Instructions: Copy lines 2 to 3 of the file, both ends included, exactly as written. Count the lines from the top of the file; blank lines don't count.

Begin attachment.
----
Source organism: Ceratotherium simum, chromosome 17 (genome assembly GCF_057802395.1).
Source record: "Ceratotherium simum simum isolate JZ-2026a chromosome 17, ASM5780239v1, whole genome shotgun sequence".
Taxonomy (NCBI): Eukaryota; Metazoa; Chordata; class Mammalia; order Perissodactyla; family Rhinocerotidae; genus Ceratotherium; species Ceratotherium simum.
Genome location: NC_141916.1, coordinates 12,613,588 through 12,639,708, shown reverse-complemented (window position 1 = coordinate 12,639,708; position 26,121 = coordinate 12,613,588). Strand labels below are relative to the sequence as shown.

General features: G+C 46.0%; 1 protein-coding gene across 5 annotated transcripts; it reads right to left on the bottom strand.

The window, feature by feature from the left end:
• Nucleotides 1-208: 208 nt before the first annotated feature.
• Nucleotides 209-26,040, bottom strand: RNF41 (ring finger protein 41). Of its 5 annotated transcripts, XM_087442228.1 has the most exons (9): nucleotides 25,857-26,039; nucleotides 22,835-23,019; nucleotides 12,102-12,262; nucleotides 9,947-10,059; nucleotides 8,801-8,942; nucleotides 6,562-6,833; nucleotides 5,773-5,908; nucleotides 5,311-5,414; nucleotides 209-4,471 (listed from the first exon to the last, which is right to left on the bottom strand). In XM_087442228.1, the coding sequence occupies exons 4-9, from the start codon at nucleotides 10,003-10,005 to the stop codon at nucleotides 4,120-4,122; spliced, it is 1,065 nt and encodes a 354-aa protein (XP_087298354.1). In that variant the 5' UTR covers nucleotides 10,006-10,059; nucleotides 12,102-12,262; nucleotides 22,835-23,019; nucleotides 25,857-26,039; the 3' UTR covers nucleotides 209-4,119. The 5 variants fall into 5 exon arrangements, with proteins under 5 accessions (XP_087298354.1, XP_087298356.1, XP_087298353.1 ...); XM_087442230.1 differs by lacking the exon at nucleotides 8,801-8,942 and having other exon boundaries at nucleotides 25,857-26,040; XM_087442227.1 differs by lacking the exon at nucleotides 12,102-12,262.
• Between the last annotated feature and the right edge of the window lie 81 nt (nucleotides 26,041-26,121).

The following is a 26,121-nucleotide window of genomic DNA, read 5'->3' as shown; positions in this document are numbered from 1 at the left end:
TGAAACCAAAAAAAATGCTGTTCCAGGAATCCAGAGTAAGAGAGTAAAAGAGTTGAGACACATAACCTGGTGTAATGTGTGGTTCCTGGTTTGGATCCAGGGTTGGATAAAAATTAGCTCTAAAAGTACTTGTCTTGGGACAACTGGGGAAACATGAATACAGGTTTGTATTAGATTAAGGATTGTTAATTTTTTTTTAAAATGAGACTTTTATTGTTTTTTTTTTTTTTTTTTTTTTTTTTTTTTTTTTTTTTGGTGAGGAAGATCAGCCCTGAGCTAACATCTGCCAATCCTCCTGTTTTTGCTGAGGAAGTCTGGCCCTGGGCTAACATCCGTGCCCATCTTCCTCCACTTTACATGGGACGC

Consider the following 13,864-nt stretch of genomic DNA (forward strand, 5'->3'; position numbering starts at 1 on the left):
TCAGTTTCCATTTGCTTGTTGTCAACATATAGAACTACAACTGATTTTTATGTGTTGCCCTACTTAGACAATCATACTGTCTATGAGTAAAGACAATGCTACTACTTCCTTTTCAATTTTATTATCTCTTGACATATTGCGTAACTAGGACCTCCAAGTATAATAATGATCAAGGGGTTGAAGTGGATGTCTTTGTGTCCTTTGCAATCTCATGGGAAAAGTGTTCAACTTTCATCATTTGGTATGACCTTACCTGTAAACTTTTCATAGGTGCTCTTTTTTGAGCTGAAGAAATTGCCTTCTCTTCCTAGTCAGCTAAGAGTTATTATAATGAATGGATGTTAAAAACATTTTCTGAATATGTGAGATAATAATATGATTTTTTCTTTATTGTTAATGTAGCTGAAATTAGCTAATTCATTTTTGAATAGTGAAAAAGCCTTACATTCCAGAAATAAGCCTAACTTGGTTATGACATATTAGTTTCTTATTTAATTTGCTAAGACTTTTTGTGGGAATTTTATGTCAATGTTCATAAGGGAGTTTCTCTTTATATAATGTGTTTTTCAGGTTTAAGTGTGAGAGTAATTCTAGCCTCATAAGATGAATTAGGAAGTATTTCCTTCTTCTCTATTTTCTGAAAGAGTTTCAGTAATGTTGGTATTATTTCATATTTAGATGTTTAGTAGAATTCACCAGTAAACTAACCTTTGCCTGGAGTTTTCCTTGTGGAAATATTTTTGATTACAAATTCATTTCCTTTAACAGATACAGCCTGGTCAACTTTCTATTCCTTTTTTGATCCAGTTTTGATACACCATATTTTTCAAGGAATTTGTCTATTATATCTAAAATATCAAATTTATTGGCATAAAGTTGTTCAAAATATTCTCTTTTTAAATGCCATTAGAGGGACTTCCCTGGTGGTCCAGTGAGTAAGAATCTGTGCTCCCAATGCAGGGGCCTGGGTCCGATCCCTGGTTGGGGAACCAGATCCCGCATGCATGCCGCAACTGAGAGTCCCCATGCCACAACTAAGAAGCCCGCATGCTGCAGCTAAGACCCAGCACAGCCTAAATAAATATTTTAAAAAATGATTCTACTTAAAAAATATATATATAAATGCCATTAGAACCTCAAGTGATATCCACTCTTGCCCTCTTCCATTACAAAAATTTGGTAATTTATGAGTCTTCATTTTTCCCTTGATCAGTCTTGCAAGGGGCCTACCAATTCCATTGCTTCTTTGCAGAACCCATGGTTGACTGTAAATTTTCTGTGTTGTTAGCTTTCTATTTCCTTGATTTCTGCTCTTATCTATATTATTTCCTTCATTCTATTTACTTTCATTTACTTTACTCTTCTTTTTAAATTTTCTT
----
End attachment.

Source record: "Ceratotherium simum simum isolate JZ-2026a chromosome 17, ASM5780239v1, whole genome shotgun sequence".
Taxonomy (NCBI): Eukaryota; Metazoa; Chordata; class Mammalia; order Perissodactyla; family Rhinocerotidae; genus Ceratotherium; species Ceratotherium simum.